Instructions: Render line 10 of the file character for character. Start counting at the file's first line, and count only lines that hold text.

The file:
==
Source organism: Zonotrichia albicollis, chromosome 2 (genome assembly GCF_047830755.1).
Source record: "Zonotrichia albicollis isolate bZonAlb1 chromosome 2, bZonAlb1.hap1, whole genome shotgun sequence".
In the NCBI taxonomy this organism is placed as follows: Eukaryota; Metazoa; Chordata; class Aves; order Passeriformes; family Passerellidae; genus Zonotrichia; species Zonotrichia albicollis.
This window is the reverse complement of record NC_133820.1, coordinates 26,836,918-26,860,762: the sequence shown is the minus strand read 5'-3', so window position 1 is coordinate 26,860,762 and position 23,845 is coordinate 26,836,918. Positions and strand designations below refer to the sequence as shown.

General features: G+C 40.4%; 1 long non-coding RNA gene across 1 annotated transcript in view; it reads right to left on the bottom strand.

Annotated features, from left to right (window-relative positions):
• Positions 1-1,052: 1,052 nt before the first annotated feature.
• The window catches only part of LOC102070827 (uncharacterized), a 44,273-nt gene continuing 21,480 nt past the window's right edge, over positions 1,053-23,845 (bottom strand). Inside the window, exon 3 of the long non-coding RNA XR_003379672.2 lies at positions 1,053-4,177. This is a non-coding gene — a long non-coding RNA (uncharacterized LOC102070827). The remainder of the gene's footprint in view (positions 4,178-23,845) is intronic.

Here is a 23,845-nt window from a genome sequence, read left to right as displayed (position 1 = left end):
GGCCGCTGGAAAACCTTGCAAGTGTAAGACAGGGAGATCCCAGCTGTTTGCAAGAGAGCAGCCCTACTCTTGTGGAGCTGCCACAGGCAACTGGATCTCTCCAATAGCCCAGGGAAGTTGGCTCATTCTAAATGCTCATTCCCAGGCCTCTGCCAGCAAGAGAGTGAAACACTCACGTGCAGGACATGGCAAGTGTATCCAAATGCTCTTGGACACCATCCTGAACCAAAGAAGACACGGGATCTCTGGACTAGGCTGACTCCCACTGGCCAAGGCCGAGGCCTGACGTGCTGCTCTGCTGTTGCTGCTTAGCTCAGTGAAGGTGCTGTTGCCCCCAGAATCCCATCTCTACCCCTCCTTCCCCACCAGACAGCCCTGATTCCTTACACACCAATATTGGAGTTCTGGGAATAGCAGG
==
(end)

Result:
GGCCGCTGGAAAACCTTGCAAGTGTAAGACAGGGAGATCCCAGCTGTTTGCAAGAGAGCAGCCCTACTCTTGTGGAGCTGCCACAGGCAACTGGATCTCTCCAATAGCCCAGGGAAGTTGGCTCATTCTAAATGCTCATTCCCAGGCCTCTGCCAGCAAGAGAGTGAAACACTCACGTGCAGGACATGGCAAGTGTATCCAAATGCTCTTGGACACCATCCTGAACCAAAGAAGACACGGGATCTCTGGACTAGGCTGACTCCCACTGGCCAAGGCCGAGGCCTGACGTGCTGCTCTGCTGTTGCTGCTTAGCTCAGTGAAGGTGCTGTTGCCCCCAGAATCCCATCTCTACCCCTCCTTCCCCACCAGACAGCCCTGATTCCTTACACACCAATATTGGAGTTCTGGGAATAGCAGG